The Core Integration Seminar (CIS) engages the Year Four Question: “Imagining the possible: What is our role in the world?” by offering students a culminating seminar experience in which students integrate the principles of Jesuit education, prior components of the Core, and their disciplinary expertise. Each section of the course will focus on a problem or issue raised by the contemporary world that encourages integration, collaboration, and problem solving. The topic for each section of the course will be proposed and developed by each faculty member in a way that clearly connects to the Jesuit Mission, to multiple disciplinary perspectives, and to our students’ future role in the world.
CRIM 480 Crim/Civil Trial Procedure
.00- 3.00 credits
Full court case preparation in a year-long mock trial team environment, including knowledge of the law, opening and closing statements, directs, redirects, cross-examinations, courtroom procedure and demeanor. Formal American Mock Trial competition takes place during spring semester, at the end of which credit will be granted for successful completion of the course. Intended only for those with a serious interest in law. Cannot be repeated for credit.
CRIM 490 Dir Read in Criminal Justice
1.00- 4.00 credits
Supervised readings in the criminal justice area.
CRIM 494 Senior Thesis
3.00 credits
Students with a 3.70 GPA in the Criminology major and a 3.30 overall GPA who wish to graduate with Departmental Honors in Criminology must enroll in CRIM 494 two semesters prior to their graduation and complete an honors thesis. The thesis may be a significant expansion of the student's work in SOCI 204 or CRIM 499. A committee of three faculty members will direct the thesis. Two members of the committee must be from the Criminology/Sociology Department, and one may be from another department. The chair of the committee will be the instructor of record. The committee's decision about whether to award Departmental Honors is independent of the course grade.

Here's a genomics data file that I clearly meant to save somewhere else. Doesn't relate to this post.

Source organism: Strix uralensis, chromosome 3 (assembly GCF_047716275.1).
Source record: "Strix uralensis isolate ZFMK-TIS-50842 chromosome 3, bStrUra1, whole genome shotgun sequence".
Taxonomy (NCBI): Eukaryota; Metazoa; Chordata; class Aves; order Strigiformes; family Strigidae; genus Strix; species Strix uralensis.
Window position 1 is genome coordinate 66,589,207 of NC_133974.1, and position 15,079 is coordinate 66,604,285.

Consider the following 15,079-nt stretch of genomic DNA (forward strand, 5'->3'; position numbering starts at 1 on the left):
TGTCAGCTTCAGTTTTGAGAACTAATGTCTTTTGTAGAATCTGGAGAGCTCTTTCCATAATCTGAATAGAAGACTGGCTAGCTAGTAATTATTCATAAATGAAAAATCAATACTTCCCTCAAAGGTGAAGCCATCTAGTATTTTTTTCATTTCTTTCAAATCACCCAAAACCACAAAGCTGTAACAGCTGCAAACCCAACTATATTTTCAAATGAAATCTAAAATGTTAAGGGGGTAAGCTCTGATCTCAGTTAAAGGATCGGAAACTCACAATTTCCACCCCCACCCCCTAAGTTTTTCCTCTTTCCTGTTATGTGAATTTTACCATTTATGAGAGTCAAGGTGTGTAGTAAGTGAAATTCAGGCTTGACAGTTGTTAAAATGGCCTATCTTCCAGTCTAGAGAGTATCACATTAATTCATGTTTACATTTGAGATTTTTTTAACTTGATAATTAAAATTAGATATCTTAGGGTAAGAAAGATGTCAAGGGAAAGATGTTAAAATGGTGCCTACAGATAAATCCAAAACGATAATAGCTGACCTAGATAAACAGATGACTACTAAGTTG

CRIM 495 SPD Cooperative Education
1.00 credit
The course involves a 40 hour training academy and a commitment of at least 20 hours a month to the Spokane Police Department. Students will provide low priority responses to citizen needs such as property recovery and accident reporting. Student must be enrolled in this course prior to beginning the academy training. This course may be taken twice, for up to 2 credits total.
CRIM 496 Practicum in Criminal Justice
1.00- 3.00 credits
Supervised experience for Criminology majors in selected criminal justice agencies such as The Spokane County Prosecutor's Office, The Spokane County Public Defender's Office, or the Spokane County Juvenile Court.
CRIM 497 Criminal Justice Internship
.00- 6.00 credits
Practical experience working in the Criminal Justice field. Internships are individually arranged and may be done in a wide array of settings.
CRIM 499 Criminology Senior Capstone
3.00 credits
An advanced class in criminological theory and methods. In a seminar format, students will review and discuss current criminological research and theories. Required of all Criminology majors and fulfills the comprehensive examination degree requirement. Spring.
Prerequisite:
(SOCI 304 Minimum Grade: D or SOCI 204 Minimum Grade: D) and (SOCI 350 Minimum Grade: D or SOCI 351 Minimum Grade: D or SOCI 353 Minimum Grade: D)